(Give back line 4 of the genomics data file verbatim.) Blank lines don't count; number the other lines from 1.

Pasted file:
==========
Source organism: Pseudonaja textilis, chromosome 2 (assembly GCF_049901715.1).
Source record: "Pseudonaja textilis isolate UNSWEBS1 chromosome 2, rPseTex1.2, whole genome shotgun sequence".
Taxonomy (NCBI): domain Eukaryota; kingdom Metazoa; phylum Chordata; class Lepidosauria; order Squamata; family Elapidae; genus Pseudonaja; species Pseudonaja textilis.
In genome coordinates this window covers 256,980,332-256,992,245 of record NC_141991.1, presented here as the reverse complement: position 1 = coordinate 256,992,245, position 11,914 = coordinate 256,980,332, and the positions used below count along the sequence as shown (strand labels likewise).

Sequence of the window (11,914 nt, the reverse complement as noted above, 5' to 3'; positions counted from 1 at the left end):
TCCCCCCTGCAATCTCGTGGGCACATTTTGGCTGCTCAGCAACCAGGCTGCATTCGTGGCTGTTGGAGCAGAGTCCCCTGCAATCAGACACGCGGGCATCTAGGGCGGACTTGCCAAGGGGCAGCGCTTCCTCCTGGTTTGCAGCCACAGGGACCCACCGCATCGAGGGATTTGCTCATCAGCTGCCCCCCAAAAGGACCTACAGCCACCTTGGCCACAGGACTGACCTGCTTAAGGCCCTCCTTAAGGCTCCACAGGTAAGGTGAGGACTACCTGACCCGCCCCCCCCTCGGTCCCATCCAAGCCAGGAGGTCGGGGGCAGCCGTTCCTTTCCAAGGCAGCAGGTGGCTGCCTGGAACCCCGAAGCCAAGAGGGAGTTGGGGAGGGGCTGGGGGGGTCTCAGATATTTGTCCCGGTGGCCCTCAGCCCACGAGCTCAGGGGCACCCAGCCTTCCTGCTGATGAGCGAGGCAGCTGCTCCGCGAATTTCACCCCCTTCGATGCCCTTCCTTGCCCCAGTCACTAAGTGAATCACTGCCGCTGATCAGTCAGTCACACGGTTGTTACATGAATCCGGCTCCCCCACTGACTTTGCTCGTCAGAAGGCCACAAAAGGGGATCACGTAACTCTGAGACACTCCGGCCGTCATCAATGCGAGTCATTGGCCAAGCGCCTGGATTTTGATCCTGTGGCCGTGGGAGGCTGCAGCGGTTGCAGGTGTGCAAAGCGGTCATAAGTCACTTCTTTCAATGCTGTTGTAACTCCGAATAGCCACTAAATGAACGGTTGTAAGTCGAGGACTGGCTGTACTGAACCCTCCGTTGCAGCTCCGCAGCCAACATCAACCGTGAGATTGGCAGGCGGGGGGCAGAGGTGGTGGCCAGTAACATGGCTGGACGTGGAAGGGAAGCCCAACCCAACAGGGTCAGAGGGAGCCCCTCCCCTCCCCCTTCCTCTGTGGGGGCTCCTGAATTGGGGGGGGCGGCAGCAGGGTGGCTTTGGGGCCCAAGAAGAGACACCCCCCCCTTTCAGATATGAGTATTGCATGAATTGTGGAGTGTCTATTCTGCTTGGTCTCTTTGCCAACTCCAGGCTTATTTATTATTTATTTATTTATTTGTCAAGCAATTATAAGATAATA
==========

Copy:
In genome coordinates this window covers 256,980,332-256,992,245 of record NC_141991.1, presented here as the reverse complement: position 1 = coordinate 256,992,245, position 11,914 = coordinate 256,980,332, and the positions used below count along the sequence as shown (strand labels likewise).